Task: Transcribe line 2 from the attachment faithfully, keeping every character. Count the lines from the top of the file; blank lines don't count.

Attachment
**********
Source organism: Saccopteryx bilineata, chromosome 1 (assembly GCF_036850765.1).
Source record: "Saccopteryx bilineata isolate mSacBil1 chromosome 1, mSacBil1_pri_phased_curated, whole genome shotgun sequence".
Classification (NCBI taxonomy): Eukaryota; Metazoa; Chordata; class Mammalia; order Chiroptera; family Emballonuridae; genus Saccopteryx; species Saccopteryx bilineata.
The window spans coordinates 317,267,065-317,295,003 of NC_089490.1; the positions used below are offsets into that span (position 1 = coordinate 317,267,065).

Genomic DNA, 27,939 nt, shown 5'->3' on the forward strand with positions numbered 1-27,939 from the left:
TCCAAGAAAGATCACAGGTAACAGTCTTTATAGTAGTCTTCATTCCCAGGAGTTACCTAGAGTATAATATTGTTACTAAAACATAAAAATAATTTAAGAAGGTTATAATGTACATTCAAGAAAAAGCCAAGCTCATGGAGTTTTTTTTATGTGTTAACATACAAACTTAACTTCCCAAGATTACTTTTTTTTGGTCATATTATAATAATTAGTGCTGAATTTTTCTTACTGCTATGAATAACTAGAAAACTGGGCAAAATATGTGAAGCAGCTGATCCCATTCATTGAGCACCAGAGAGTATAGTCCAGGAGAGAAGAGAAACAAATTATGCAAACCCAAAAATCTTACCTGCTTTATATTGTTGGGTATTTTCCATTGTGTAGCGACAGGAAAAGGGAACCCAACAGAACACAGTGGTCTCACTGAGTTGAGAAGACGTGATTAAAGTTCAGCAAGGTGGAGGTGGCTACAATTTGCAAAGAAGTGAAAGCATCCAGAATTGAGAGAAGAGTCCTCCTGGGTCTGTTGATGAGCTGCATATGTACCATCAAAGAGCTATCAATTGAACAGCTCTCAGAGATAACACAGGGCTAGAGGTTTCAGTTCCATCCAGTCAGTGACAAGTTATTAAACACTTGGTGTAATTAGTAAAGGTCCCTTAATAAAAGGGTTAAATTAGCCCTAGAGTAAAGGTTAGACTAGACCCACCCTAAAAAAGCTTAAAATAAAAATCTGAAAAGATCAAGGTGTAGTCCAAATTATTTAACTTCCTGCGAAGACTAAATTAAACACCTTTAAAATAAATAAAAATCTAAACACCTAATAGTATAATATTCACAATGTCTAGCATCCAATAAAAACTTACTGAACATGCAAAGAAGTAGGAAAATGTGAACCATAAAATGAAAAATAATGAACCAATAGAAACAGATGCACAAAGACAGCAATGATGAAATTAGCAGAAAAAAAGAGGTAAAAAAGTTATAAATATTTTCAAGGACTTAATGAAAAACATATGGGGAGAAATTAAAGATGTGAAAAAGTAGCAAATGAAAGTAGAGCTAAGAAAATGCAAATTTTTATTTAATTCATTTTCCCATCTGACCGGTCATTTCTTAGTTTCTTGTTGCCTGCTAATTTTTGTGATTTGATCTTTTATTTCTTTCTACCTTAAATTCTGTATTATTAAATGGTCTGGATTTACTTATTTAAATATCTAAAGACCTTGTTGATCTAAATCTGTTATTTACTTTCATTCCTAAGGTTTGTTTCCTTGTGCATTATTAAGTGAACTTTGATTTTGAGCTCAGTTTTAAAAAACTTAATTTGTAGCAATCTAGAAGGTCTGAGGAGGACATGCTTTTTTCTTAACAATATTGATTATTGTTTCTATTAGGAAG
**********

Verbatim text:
Source record: "Saccopteryx bilineata isolate mSacBil1 chromosome 1, mSacBil1_pri_phased_curated, whole genome shotgun sequence".